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How to Do Chi Sau aka Sticking Hands in Wing Chun

Learn how to do the Wing Chun fighting strategy Chi Sau aka Sticking Hands from Sifu Alex Richter in this Howcast martial arts video.

Transcript

It's very important to understand that chi sau is just one training method within Wing Chun. A lot of very traditional Wing Chun people, they spend, in my opinion, a little bit too much time practicing just chi sau. You have to realize that chi sau, or sticking hands, is actually only one part of our overall game or overall strategy in fighting. Chi sau allows us to learn how to use the movements from the forms in a reflexive action kind of way rather than just doing it by rote memorization. We want to be able to adapt our techniques according to our opponent, and we do this by feeling. Of course, chi sau is the training method for that. It's very important not to get so sucked into chi sau that you forget the overall purpose of Wing Chun, which is to be able to defend yourself or to be able to fight.

If you only practice chi sau, then you're going to get really, really good at chi sau. You're going to have really fantastic reactions when you're in close, but in fact, your timing at distance or when people are coming at you with kicks and punches or trying to wrestle you or tackle you to the floor are not always going to be trained if you're only doing chi sau. That's one thing, is to realize that chi sau is not the only thing we do in Wing Chun.

The second thing, when you're practicing chi sau, remember, it's just a game. It's just a training method. A lot of people, when they practice and they hit each other, they get really bent out of shape. This has to do with training you to relax and take it easy as far as your ego is concerned. If every time somebody gives you a light hit or a light punch or a light push in chi sau, you get really upset and have to retaliate full power, this basically means you're not in control of your ego, you're not in control of your self. When you practice chi sau, try not to make it too competitive, especially at first when you're still developing your skills. Try to practice in a very relaxed way and not worry about whether you get hit or how many times you hit your partner. Just think that the idea is that you need to make yourself better than when you were that day when you started. If your reactions have improved, if your general ability to nullify attacks and give way and borrow force and to stick has improved, then that's the whole point. It's not about you beating your partner.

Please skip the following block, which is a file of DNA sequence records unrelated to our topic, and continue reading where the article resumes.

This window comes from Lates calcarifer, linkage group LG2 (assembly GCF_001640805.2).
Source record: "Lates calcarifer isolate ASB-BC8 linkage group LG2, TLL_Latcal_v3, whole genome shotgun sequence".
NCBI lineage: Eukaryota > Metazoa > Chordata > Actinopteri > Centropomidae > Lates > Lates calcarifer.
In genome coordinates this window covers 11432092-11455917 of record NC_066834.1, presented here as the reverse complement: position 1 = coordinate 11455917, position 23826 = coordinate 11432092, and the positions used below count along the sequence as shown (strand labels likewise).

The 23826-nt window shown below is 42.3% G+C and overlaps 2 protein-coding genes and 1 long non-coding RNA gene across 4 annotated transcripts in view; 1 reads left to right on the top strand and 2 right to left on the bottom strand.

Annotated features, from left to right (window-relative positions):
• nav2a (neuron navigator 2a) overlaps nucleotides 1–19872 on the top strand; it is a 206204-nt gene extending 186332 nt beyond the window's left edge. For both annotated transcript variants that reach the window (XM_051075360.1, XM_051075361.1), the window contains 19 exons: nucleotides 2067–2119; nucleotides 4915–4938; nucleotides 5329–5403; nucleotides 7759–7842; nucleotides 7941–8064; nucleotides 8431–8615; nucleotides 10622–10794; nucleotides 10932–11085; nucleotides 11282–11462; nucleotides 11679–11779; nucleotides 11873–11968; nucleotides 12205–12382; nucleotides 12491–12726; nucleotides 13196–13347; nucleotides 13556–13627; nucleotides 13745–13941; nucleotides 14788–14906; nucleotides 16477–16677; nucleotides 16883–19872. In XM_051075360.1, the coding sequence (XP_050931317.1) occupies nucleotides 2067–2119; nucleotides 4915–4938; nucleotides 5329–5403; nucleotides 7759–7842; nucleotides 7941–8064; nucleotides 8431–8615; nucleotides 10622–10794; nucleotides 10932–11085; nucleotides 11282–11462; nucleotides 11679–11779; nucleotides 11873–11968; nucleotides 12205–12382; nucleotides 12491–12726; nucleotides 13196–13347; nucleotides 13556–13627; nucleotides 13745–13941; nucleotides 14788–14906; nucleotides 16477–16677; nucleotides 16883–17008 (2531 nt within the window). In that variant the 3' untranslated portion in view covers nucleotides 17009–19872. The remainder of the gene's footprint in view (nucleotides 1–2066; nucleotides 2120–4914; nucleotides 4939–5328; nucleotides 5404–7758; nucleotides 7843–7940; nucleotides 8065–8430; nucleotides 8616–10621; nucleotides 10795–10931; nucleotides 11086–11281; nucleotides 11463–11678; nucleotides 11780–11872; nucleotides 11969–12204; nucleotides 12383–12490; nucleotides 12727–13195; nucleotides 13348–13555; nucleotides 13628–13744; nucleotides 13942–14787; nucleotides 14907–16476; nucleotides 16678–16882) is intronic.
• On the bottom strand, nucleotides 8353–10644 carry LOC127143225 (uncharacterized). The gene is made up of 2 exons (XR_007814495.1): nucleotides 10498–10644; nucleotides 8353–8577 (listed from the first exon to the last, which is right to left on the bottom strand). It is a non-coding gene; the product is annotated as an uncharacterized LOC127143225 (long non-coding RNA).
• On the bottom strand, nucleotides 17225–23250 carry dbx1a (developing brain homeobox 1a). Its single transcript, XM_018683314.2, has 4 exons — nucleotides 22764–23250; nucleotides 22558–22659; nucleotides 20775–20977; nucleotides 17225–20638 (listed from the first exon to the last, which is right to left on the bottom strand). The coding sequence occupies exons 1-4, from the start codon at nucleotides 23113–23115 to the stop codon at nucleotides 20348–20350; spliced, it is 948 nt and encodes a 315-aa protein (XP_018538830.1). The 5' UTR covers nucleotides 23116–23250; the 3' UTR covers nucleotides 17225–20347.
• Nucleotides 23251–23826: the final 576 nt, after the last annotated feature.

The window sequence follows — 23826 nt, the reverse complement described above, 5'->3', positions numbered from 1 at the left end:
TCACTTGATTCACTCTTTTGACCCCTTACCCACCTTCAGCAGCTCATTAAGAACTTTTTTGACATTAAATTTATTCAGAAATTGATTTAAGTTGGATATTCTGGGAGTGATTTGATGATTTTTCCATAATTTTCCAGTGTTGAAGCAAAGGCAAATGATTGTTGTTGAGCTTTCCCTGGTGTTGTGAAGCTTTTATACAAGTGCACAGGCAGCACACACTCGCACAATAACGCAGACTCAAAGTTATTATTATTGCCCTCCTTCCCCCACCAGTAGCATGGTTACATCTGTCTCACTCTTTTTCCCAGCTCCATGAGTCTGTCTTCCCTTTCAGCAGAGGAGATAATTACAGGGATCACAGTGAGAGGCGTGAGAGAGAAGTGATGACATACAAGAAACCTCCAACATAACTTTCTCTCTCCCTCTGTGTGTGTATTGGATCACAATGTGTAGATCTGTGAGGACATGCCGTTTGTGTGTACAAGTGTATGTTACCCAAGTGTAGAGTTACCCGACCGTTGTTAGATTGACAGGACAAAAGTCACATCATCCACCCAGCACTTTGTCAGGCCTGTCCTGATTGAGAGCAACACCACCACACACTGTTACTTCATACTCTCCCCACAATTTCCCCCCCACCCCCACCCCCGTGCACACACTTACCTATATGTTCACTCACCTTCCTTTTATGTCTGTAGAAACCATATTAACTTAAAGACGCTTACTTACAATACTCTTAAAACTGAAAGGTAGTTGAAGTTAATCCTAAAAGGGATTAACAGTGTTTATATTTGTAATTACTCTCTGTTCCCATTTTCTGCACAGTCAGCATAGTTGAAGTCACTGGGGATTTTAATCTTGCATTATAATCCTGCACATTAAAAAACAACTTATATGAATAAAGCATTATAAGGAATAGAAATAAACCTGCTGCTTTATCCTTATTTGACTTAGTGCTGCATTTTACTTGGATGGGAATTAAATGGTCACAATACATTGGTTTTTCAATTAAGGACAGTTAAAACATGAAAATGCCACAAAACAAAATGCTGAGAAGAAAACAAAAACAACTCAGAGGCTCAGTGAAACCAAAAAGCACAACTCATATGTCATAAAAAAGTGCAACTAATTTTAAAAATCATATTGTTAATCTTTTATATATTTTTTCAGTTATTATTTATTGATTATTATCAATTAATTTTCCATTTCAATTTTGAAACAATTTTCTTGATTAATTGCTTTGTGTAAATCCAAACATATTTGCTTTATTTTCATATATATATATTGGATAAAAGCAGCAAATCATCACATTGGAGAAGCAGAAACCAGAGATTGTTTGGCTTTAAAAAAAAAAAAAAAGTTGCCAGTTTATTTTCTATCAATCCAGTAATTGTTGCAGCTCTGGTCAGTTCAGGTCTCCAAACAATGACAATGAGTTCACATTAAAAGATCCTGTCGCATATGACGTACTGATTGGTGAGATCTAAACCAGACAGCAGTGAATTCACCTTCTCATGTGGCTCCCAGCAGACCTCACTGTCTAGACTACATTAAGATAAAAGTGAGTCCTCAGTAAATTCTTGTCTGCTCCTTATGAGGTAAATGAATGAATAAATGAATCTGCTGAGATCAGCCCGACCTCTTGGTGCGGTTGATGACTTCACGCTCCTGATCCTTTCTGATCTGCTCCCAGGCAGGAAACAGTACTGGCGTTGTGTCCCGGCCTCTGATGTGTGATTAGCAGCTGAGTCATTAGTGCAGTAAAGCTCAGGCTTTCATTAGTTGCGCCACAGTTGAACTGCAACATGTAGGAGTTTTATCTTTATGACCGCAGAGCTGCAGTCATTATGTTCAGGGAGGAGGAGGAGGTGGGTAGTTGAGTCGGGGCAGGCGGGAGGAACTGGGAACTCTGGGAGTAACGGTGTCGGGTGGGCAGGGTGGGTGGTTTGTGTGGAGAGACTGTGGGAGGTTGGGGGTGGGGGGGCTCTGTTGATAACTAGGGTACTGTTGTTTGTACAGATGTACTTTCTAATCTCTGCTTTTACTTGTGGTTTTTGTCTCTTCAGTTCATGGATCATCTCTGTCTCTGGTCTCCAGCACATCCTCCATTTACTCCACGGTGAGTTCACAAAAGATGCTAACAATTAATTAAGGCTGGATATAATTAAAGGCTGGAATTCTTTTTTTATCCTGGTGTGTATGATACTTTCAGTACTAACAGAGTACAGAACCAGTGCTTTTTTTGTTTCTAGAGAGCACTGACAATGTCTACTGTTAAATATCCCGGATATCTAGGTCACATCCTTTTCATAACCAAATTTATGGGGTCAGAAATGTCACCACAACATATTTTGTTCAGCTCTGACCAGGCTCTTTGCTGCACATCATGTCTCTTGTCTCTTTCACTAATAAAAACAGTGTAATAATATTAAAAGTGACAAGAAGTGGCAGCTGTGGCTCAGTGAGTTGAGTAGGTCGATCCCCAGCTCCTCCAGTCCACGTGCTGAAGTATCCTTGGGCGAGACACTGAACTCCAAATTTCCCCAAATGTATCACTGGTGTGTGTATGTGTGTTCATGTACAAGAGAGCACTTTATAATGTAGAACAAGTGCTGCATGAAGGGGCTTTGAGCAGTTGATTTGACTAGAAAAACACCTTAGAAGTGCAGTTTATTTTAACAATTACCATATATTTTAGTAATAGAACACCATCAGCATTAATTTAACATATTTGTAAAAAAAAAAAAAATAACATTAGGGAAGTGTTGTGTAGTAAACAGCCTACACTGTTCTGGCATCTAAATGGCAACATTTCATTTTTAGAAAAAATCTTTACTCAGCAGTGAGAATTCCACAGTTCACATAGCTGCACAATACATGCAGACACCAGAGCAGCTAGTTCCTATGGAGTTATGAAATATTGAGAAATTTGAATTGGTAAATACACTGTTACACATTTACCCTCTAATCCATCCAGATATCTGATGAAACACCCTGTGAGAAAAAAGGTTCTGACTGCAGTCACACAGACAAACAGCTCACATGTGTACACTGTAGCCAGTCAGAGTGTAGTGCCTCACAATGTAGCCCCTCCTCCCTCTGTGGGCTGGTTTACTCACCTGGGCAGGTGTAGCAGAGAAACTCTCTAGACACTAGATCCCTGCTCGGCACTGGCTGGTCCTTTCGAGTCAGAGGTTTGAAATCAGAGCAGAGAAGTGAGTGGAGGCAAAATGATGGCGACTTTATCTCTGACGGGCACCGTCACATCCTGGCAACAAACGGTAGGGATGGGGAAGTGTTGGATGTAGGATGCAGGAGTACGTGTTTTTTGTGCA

If you really want to test yourself against your partner, do what every other martial arts style does. Put on a pair of gloves and just go duke it out and spar. That's the ultimate test of what you can do, not how good you are in chi sau. Too many wing chun people stake their reputation and their claim on how good their chi sau is, and chi sau is only one part of the overall strategy. Make sure it's not competitive, make sure you keep it in perspective, and don't get bent out of shape because you get hit. Think about it. No matter how good you are in your chosen martial art, there's always a chance you're going to get hit on the street. There's always a chance you're not able to stop everything your opponent does to you. If you get bent out of shape by getting a little palm strike in training, what's going to happen to you on the street when somebody actually hits you in the middle of a fight?

You have to train yourself not to worry about these things. Of course, we don't want to get hit. The idea is we don't want to stand there brawling with our opponent trading shots, but if you do get hit or you do get pushed or you do get knocked down or whatever, you have to fight anyway. You have to keep going. One of the easiest ways to not get bent out of shape about these kind of things that are very normal on the street is to not get bent out of shape about them in training.

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